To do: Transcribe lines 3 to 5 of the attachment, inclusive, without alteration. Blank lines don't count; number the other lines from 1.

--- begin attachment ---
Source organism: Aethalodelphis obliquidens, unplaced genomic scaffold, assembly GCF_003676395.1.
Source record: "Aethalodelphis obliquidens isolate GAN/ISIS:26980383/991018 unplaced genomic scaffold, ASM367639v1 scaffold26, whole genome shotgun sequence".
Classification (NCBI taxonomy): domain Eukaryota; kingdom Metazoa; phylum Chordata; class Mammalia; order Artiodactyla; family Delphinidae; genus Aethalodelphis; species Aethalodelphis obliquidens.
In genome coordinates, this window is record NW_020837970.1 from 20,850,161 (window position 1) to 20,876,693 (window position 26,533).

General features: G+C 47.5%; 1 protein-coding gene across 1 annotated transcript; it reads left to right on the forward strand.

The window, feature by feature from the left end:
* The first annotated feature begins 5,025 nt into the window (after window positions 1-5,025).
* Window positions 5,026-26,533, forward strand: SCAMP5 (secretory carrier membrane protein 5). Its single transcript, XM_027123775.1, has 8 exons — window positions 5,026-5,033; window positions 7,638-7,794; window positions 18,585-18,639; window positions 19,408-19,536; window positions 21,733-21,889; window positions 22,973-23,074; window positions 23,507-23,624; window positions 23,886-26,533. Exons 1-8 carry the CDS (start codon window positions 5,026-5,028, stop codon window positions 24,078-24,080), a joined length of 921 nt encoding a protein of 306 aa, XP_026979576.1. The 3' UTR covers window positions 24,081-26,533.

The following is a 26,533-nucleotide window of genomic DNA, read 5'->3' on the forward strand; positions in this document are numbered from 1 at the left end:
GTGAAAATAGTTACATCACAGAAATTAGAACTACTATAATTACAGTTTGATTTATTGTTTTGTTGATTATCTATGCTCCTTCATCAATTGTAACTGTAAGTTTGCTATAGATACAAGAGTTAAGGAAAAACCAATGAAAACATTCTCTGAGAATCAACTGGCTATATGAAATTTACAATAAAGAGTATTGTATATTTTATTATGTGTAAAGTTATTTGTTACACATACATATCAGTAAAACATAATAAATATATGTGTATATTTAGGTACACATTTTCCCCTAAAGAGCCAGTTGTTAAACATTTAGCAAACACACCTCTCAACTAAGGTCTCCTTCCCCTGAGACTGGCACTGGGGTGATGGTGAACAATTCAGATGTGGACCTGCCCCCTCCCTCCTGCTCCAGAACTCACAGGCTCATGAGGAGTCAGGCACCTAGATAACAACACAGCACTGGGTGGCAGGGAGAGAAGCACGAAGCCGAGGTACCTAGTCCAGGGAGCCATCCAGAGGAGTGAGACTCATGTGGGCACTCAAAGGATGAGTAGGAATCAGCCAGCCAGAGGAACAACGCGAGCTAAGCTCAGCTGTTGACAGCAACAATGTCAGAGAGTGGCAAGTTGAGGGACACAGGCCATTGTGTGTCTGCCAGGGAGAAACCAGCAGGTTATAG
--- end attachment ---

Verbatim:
Classification (NCBI taxonomy): domain Eukaryota; kingdom Metazoa; phylum Chordata; class Mammalia; order Artiodactyla; family Delphinidae; genus Aethalodelphis; species Aethalodelphis obliquidens.
In genome coordinates, this window is record NW_020837970.1 from 20,850,161 (window position 1) to 20,876,693 (window position 26,533).

General features: G+C 47.5%; 1 protein-coding gene across 1 annotated transcript; it reads left to right on the forward strand.